The ground surface at SWMU Building 43 slopes to the west-southwest toward Salado Creek, and the site is situated at an elevation of approximately 1,240 feet above sea level. There are no changes in topography in the immediate vicinity of SWMU Building 43, and no ditches or trenches or intermittent streambeds are in the immediate vicinity of SWMU Building 43. Salado Creek flows southward and is located approximately 600 feet southwest from SWMU Building 43.

1.2.2   Site Geology

The Upper Glen Rose Formation is the uppermost geologic stratum in the area of SWMU Building 43 (Figure Building 43-3).The Upper Glen Rose Formation consists of beds of blue shale, limestone, and marly limestone, with occasional gypsum beds.Generally, it outcrops in stream valleys and at the ground surface.The thickness of the Upper Glen Rose Formation is estimated to be between 20 and 150 feet at CSSA.It is underlain by the Lower Glen Rose, which is estimated to be 300 feet thick at CSSA. The Lower Glen Rose is a massive, fossiliferous, and vuggy limestone that grades upwards into thin beds of limestone, marl, and shale.The Lower Glen Rose is underlain by the Bexar Shale (regionally known as the Hensell Shale), which is from 80 to 150 feet thick at CSSA.The Bexar Shale consists of silty dolomite, marl, calcareous shale, and shaley limestone.The geologic strata dip approximately 10 to 12 degrees to the south-southeast at CSSA.

Based on current published information, there are two known major fault (shatter) zones at CSSA: the North Fault Zone and the South Fault Zone. SWMU Building 43 is located within the North Fault Zone, between a series of faults trending northeast/southwest (Figure Building 43-3). At SWMU Building 43, soil boring logs recorded in February and March 2000 (Appendix B) indicate limestone was encountered at a depth of 4 to 10 feet below ground surface (bgs).

1.2.3   Hydrology

At CSSA, the uppermost hydrogeologic layer is the unconfined Upper Trinity aquifer, which consists of the Upper Glen Rose Limestone. Locally at CSSA, low-yielding perched zones of groundwater can exist in the Upper Glen Rose. Transmissivity values are not available for the Upper Glen Rose. Regionally, groundwater flow is thought to be enhanced along the bedding contacts between marl and limestone; however, the hydraulic conductivity between beds is thought to be poor. This interpretation is based on the observation of discordant static water levels in adjacent wells, completed in different beds.  Principle development of solution channels is limited to evaporite layers in the Upper Glen Rose Limestone.

The Middle Trinity aquifer is unconfined and functions as the primary source of groundwater at CSSA. It consists of the Lower Glen Rose Limestone, the Bexar Shale, and the Cow Creek Limestone. The Lower Glen Rose Limestone outcrops north of CSSA along Cibolo Creek and within the central and southwest portions of CSSA. As such, principle recharge into the Middle Trinity aquifer is via precipitation infiltration at outcrops. At CSSA, the Bexar Shale is interpreted as a confining layer, except where it is fractured and faulted, allowing vertical flow from the up-dip Cow Creek Limestone into the overlying, but down-dip Lower Glen Rose. Fractures and faults within the Bexar Shale may allow hydraulic communication between the Lower Glen Rose and Cow Creek Limestones. Groundwater flow within the Middle Trinity aquifer is toward the south and southeast and the average transmissivity coefficient is 1,700 gallons per day per feet (gpd/ft) (Ashworth, 1983).  In general, groundwater at CSSA flows in a northeast to southwest direction.  However, local flow gradient may vary depending on rainfall, recharge, and possibly well pumping.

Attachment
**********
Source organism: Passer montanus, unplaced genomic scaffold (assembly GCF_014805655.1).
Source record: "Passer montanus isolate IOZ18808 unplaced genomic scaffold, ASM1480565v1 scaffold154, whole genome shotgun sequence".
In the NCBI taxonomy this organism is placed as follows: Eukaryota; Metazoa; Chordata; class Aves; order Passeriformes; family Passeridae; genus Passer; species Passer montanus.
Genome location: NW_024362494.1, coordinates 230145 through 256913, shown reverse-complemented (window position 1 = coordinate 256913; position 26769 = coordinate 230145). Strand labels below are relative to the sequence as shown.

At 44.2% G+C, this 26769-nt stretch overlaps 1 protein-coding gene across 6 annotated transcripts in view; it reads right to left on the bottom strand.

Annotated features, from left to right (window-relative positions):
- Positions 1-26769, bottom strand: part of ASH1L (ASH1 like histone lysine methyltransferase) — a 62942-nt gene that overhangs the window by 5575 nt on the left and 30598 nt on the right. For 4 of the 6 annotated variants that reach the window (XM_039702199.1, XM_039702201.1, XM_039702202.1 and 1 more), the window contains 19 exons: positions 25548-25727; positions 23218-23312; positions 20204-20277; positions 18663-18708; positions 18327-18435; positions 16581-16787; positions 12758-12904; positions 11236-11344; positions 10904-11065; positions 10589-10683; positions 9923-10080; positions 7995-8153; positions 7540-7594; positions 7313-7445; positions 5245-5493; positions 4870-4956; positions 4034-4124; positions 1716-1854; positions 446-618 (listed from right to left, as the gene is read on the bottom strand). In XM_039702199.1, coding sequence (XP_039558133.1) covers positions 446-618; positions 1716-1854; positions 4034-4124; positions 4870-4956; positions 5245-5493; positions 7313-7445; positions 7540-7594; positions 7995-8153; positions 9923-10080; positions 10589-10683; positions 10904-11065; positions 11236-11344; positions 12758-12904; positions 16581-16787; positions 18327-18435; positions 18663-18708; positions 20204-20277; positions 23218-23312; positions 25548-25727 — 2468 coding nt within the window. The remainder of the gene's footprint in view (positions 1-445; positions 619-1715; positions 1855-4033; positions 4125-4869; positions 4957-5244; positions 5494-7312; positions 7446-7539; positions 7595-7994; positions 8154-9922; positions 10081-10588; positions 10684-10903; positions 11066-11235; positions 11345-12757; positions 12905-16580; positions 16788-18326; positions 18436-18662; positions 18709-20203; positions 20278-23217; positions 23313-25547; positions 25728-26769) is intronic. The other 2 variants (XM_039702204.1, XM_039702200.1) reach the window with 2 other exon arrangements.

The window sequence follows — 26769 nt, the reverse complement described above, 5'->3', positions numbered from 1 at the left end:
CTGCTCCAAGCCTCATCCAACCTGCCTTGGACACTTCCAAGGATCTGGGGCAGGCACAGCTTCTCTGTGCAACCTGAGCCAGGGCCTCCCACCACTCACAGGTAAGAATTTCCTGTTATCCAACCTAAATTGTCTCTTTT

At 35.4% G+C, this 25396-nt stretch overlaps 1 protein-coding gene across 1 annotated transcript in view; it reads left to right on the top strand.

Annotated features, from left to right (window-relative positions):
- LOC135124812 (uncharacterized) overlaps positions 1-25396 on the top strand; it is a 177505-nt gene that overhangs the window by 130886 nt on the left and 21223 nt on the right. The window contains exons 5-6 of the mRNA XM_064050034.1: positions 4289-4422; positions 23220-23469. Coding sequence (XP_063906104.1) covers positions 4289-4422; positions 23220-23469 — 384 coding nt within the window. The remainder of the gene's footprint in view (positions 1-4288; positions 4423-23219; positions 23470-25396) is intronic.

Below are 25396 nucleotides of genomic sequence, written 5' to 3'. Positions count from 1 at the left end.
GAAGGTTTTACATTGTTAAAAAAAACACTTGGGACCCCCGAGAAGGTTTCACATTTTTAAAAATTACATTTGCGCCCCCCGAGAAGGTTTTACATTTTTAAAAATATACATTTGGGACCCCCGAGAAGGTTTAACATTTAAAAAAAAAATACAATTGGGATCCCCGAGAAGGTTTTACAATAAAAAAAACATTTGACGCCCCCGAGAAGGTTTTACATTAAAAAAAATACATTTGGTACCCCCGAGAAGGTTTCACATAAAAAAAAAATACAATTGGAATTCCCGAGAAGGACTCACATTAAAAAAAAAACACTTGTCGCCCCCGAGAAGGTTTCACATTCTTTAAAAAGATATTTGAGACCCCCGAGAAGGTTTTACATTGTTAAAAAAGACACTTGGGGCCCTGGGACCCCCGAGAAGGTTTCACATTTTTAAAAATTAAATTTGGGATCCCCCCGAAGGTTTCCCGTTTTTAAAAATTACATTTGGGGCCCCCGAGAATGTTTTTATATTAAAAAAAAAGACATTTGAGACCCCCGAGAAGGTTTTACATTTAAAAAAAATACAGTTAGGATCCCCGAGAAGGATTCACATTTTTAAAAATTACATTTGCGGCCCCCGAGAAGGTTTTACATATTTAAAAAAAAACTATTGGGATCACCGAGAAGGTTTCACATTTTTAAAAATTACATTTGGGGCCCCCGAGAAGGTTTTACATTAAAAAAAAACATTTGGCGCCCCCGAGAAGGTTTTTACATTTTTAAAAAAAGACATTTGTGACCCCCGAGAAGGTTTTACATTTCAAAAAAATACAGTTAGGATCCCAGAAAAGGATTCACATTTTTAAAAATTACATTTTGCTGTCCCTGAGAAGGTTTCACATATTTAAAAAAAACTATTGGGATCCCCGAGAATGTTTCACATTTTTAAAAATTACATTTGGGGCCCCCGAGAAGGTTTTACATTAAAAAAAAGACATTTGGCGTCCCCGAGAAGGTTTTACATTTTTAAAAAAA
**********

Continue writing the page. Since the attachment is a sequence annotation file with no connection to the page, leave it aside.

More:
SWMU Building 43 is located within the North (Shatter) Fault Zone, which extends the central portion of CSSA in a northeast-southeast direction.The fault zones and/or fracture systems associated with the fault zones may be the controlling structural feature for migration of contaminants in the vadose zone at CSSA (Volume 1-1, Background Information Report, Groundwater Resources).

No site-specific information regarding groundwater is available.However, the nearest well, Well CS-16, is approximately 500 feet north of SWMU Building 43 and Well CS-D is located approximately 700 feet northwest of SWMU Building 43.Between 1992 and 2001, water levels in Well CS-16 have ranged from between approximately 78 feet bgs (November 1998) and 317 feet bgs (April 1995) (Environmental Encyclopedia, Volume 5).

The nearest surface water is Salado Creek, which is approximately 250 feet west of SWMU Building 43.Salado Creek is an intermittent stream that flows to the south, and exits the southeast portion of CSSA.

1.2.4   Cultural Resources

Cultural resources are prehistoric and historic sites, structures, districts, artifacts, or any other physical evidence of human activity considered important to a culture, subculture, or community for scientific, traditional, or religious purposes. Building 43 is a historic building.

1.2.5   Potential Receptors

A land use survey discussing local and possible future uses of groundwater and surface water, a water well survey, and sensitive environmental areas at CSSA was completed on December 15 and 16, 1999.The results of this survey, along with results from a more in-depth survey to identify potential receptors, points of human exposure, and possible constituent pathways is presented in Section 3 of the Technical Approach Document for Risk Evaluation (Volume 1-6).